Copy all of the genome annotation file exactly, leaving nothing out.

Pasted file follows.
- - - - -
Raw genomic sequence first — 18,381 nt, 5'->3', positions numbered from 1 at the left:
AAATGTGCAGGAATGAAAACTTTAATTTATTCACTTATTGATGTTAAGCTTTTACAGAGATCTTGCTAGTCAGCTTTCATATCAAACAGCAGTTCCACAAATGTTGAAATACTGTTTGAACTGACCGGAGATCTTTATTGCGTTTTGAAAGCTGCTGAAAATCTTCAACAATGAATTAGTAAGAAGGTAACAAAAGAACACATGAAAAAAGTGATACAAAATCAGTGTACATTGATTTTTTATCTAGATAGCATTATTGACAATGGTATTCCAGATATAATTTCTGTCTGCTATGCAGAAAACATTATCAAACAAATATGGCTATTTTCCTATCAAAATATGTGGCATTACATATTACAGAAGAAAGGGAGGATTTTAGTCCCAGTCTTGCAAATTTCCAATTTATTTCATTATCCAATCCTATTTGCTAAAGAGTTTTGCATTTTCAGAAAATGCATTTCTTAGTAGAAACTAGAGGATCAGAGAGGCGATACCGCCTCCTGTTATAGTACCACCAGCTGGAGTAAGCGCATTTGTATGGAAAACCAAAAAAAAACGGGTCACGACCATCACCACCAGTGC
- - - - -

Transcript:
Raw genomic sequence first — 18,381 nt, 5'->3', positions numbered from 1 at the left:
AAATGTGCAGGAATGAAAACTTTAATTTATTCACTTATTGATGTTAAGCTTTTACAGAGATCTTGCTAGTCAGCTTTCATATCAAACAGCAGTTCCACAAATGTTGAAATACTGTTTGAACTGACCGGAGATCTTTATTGCGTTTTGAAAGCTGCTGAAAATCTTCAACAATGAATTAGTAAGAAGGTAACAAAAGAACACATGAAAAAAGTGATACAAAATCAGTGTACATTGATTTTTTATCTAGATAGCATTATTGACAATGGTATTCCAGATATAATTTCTGTCTGCTATGCAGAAAACATTATCAAACAAATATGGCTATTTTCCTATCAAAATATGTGGCATTACATATTACAGAAGAAAGGGAGGATTTTAGTCCCAGTCTTGCAAATTTCCAATTTATTTCATTATCCAATCCTATTTGCTAAAGAGTTTTGCATTTTCAGAAAATGCATTTCTTAGTAGAAACTAGAGGATCAGAGAGGCGATACCGCCTCCTGTTATAGTACCACCAGCTGGAGTAAGCGCATTTGTATGGAAAACCAAAAAAAAACGGGTCACGACCATCACCACCAGTGC